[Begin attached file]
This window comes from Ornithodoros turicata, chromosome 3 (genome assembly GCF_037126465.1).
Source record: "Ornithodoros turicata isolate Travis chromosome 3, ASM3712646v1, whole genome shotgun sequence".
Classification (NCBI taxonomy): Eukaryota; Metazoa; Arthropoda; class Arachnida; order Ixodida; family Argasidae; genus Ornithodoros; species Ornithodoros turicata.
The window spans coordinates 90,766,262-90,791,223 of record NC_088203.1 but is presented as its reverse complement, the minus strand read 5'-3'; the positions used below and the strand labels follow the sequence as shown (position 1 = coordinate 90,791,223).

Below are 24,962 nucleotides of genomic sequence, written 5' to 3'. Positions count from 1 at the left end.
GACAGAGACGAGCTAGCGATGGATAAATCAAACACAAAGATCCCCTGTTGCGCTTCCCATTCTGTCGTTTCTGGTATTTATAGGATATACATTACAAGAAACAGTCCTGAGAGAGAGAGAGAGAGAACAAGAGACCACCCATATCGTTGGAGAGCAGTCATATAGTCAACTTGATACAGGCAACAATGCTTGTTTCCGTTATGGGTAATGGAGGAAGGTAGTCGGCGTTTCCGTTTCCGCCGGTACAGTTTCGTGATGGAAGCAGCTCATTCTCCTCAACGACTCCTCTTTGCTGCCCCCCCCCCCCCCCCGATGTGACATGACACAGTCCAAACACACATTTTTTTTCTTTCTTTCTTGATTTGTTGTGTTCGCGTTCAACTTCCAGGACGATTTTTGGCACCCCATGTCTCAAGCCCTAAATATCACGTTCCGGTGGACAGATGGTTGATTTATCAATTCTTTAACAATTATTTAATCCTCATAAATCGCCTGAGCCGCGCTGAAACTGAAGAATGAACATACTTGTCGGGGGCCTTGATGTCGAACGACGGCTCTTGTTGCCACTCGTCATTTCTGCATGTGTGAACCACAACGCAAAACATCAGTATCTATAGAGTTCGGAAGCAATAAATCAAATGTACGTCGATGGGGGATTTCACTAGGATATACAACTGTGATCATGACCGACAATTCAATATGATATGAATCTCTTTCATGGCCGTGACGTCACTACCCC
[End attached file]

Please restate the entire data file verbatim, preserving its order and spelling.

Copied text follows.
This window comes from Ornithodoros turicata, chromosome 3 (genome assembly GCF_037126465.1).
Source record: "Ornithodoros turicata isolate Travis chromosome 3, ASM3712646v1, whole genome shotgun sequence".
Classification (NCBI taxonomy): Eukaryota; Metazoa; Arthropoda; class Arachnida; order Ixodida; family Argasidae; genus Ornithodoros; species Ornithodoros turicata.
The window spans coordinates 90,766,262-90,791,223 of record NC_088203.1 but is presented as its reverse complement, the minus strand read 5'-3'; the positions used below and the strand labels follow the sequence as shown (position 1 = coordinate 90,791,223).

Below are 24,962 nucleotides of genomic sequence, written 5' to 3'. Positions count from 1 at the left end.
GACAGAGACGAGCTAGCGATGGATAAATCAAACACAAAGATCCCCTGTTGCGCTTCCCATTCTGTCGTTTCTGGTATTTATAGGATATACATTACAAGAAACAGTCCTGAGAGAGAGAGAGAGAGAACAAGAGACCACCCATATCGTTGGAGAGCAGTCATATAGTCAACTTGATACAGGCAACAATGCTTGTTTCCGTTATGGGTAATGGAGGAAGGTAGTCGGCGTTTCCGTTTCCGCCGGTACAGTTTCGTGATGGAAGCAGCTCATTCTCCTCAACGACTCCTCTTTGCTGCCCCCCCCCCCCCCCCGATGTGACATGACACAGTCCAAACACACATTTTTTTTCTTTCTTTCTTGATTTGTTGTGTTCGCGTTCAACTTCCAGGACGATTTTTGGCACCCCATGTCTCAAGCCCTAAATATCACGTTCCGGTGGACAGATGGTTGATTTATCAATTCTTTAACAATTATTTAATCCTCATAAATCGCCTGAGCCGCGCTGAAACTGAAGAATGAACATACTTGTCGGGGGCCTTGATGTCGAACGACGGCTCTTGTTGCCACTCGTCATTTCTGCATGTGTGAACCACAACGCAAAACATCAGTATCTATAGAGTTCGGAAGCAATAAATCAAATGTACGTCGATGGGGGATTTCACTAGGATATACAACTGTGATCATGACCGACAATTCAATATGATATGAATCTCTTTCATGGCCGTGACGTCACTACCCC